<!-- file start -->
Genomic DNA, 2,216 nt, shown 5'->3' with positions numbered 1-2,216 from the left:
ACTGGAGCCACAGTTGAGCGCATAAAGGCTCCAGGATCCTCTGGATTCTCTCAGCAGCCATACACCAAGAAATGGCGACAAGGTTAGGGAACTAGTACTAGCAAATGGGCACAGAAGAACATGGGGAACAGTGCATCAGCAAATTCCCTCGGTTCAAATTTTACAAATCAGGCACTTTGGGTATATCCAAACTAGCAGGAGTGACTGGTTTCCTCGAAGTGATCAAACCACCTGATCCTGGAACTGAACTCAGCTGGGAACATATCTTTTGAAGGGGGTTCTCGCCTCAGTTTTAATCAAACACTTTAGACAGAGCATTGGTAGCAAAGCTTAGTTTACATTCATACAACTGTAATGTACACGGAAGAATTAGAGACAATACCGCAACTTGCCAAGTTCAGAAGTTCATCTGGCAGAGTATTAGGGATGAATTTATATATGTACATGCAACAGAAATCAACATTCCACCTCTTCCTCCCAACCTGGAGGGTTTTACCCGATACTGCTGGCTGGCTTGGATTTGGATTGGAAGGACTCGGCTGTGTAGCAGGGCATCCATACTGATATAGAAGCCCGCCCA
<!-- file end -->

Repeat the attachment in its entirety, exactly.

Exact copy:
Genomic DNA, 2,216 nt, shown 5'->3' with positions numbered 1-2,216 from the left:
ACTGGAGCCACAGTTGAGCGCATAAAGGCTCCAGGATCCTCTGGATTCTCTCAGCAGCCATACACCAAGAAATGGCGACAAGGTTAGGGAACTAGTACTAGCAAATGGGCACAGAAGAACATGGGGAACAGTGCATCAGCAAATTCCCTCGGTTCAAATTTTACAAATCAGGCACTTTGGGTATATCCAAACTAGCAGGAGTGACTGGTTTCCTCGAAGTGATCAAACCACCTGATCCTGGAACTGAACTCAGCTGGGAACATATCTTTTGAAGGGGGTTCTCGCCTCAGTTTTAATCAAACACTTTAGACAGAGCATTGGTAGCAAAGCTTAGTTTACATTCATACAACTGTAATGTACACGGAAGAATTAGAGACAATACCGCAACTTGCCAAGTTCAGAAGTTCATCTGGCAGAGTATTAGGGATGAATTTATATATGTACATGCAACAGAAATCAACATTCCACCTCTTCCTCCCAACCTGGAGGGTTTTACCCGATACTGCTGGCTGGCTTGGATTTGGATTGGAAGGACTCGGCTGTGTAGCAGGGCATCCATACTGATATAGAAGCCCGCCCA